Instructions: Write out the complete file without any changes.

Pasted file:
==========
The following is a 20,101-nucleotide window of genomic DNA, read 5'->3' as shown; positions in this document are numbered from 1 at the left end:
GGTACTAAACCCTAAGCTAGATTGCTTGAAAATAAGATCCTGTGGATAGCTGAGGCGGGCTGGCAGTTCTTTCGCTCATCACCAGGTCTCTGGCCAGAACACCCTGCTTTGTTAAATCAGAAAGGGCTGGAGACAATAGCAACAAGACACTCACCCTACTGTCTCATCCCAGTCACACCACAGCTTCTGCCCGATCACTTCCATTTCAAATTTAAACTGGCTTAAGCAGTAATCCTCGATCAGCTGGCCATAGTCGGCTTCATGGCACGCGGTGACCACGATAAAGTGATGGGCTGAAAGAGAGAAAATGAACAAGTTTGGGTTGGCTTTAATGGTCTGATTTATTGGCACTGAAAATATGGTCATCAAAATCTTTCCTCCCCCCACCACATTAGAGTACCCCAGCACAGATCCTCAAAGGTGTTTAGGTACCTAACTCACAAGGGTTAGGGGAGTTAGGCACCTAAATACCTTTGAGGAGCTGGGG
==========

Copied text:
The following is a 20,101-nucleotide window of genomic DNA, read 5'->3' as shown; positions in this document are numbered from 1 at the left end:
GGTACTAAACCCTAAGCTAGATTGCTTGAAAATAAGATCCTGTGGATAGCTGAGGCGGGCTGGCAGTTCTTTCGCTCATCACCAGGTCTCTGGCCAGAACACCCTGCTTTGTTAAATCAGAAAGGGCTGGAGACAATAGCAACAAGACACTCACCCTACTGTCTCATCCCAGTCACACCACAGCTTCTGCCCGATCACTTCCATTTCAAATTTAAACTGGCTTAAGCAGTAATCCTCGATCAGCTGGCCATAGTCGGCTTCATGGCACGCGGTGACCACGATAAAGTGATGGGCTGAAAGAGAGAAAATGAACAAGTTTGGGTTGGCTTTAATGGTCTGATTTATTGGCACTGAAAATATGGTCATCAAAATCTTTCCTCCCCCCACCACATTAGAGTACCCCAGCACAGATCCTCAAAGGTGTTTAGGTACCTAACTCACAAGGGTTAGGGGAGTTAGGCACCTAAATACCTTTGAGGAGCTGGGG